A new Burb cannabis store location will open in Vancouver, next to the University of British Columbia campus.
It will be the eighth (and final) Burb store in B.C. A licensee can hold a maximum of eight non-medical cannabis retail store licences in the province. All product in-store is tested and approved by Health Canada as the legal requirement.
The now-approved application for the store has overcome significant opposition from nearby community members who gathered nearly 1,900 signatures in an online petition, a news release said.
However, the UBC student body was overwhelmingly supportive according to Burb’s CEO, John Kaye, including the Alma Mater Society (AMS)‚ a student society representing more than 56,000 students.
A competing petition in favour of the store managed to collect more than 2,000 signatures, a news release said. The store is likely to go up before next holiday season, said Burb’s CEO, John Kaye. Other store locations are in Port Moody, Langley, Vancouver, Victoria, Maple Ridge and two in Port Coquitlam.
Kaye said the Metro Vancouver Regional District (MVRD) board of directors made an informed decision that supports the voices of students as well as the principles of legalization in Canada.
“We feel very excited about it, it’s obviously right up at the university campus right near the bus loop there, so a really good location. It will be the only access point for students that’s convenient,” he said. “The student community is overwhelmingly supportive of our brand and the store going up, we know anecdotally that cannabis is used for wellness, mindfulness, patience and calming sometimes.”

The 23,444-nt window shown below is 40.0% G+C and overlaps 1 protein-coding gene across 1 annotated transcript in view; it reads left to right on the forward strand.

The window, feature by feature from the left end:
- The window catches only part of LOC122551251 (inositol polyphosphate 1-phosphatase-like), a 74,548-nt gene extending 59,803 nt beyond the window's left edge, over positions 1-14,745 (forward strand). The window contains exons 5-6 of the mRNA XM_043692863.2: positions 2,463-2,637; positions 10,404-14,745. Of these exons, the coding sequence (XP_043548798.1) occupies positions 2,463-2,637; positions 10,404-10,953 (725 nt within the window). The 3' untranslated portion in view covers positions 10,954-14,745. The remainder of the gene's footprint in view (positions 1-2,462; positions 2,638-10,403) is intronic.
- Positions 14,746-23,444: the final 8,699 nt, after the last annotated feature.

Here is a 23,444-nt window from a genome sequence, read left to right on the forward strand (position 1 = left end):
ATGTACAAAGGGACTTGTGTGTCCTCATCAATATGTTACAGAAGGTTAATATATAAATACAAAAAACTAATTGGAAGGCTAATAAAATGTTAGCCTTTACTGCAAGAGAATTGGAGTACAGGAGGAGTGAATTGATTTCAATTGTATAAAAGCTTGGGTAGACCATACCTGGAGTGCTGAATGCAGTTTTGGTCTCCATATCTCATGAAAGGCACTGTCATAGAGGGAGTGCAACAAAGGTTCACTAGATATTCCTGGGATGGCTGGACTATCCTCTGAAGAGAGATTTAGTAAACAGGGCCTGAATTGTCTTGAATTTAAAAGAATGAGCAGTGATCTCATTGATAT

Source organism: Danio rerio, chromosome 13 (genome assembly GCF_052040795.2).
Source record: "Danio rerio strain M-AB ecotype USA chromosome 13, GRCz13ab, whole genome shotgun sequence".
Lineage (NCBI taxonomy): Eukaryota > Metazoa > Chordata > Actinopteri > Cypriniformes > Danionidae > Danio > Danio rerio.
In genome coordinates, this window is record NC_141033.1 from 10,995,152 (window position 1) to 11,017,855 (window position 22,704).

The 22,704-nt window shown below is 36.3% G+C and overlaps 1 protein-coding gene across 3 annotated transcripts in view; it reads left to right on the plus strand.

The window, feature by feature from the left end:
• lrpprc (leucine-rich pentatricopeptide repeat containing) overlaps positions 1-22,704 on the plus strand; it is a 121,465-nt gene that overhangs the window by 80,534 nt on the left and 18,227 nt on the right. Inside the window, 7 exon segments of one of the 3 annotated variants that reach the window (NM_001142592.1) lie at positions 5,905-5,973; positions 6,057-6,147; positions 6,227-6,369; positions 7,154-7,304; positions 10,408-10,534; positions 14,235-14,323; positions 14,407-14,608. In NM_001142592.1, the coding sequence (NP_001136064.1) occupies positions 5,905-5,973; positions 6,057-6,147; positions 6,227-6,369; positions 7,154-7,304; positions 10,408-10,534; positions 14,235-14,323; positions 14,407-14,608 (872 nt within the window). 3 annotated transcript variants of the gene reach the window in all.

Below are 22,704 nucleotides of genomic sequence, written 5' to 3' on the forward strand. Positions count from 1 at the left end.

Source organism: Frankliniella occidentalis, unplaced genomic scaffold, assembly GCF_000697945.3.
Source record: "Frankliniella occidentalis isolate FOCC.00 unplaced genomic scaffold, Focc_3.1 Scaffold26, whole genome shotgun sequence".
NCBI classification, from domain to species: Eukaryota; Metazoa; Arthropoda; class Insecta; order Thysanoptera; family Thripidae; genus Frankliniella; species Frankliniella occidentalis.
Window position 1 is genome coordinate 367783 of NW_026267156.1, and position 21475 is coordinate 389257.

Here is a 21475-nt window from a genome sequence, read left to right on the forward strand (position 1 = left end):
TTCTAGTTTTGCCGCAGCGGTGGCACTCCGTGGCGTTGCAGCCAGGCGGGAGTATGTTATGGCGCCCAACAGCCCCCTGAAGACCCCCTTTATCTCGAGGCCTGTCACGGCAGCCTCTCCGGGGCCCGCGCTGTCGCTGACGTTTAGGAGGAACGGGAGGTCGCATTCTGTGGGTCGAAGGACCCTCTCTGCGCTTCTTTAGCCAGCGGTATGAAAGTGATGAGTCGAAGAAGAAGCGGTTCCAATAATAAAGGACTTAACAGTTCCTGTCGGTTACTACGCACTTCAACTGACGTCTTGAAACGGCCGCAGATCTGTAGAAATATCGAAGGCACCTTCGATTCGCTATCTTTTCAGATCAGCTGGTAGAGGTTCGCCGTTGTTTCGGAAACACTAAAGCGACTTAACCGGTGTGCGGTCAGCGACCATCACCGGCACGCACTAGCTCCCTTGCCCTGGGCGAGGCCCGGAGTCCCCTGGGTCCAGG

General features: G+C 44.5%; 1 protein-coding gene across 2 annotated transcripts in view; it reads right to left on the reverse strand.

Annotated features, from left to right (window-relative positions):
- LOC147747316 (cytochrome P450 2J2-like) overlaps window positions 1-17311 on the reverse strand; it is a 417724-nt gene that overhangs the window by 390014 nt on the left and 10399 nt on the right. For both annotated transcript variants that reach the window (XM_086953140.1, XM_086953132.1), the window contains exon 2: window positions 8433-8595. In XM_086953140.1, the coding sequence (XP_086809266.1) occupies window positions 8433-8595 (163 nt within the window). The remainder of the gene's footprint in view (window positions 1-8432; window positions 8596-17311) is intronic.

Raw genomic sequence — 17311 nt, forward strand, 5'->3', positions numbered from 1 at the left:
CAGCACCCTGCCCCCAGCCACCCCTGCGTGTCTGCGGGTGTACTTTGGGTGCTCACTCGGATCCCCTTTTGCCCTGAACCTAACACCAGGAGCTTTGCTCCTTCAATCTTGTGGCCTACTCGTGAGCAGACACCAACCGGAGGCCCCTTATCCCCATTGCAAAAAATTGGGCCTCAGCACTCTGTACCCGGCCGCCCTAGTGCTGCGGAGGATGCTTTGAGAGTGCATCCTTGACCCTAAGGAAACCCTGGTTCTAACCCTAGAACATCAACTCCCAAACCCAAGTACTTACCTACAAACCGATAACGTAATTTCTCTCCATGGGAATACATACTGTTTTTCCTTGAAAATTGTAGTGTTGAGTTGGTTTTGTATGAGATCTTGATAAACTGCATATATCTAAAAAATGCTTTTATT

Kaye emphasized he is glad to bring safe, legal access to cannabis to the community.
“No underage people can come into our store, it’s very highly regulated,” he said. “Where we’re at in the market with supply and demand legal stores have incredible quality at really good prices at this point.”
Approval was certainly subject to pushback from the community, Kaye said, noting concerns the air would be “degraded” at the university camps, as well as moral objections to cannabis.
“The proximity, the location is really special, there are no stores in that area, you have to go through a big, long stretch of forest just to access the university grounds,” Kaye said. “For us, it’s also special because we feel we’re killing that stigma. I understand dealing with things like anxiety, although our store is a non-medical store, there is definitely anecdotal evidence that cannabis supports a wellness lifestyle.”
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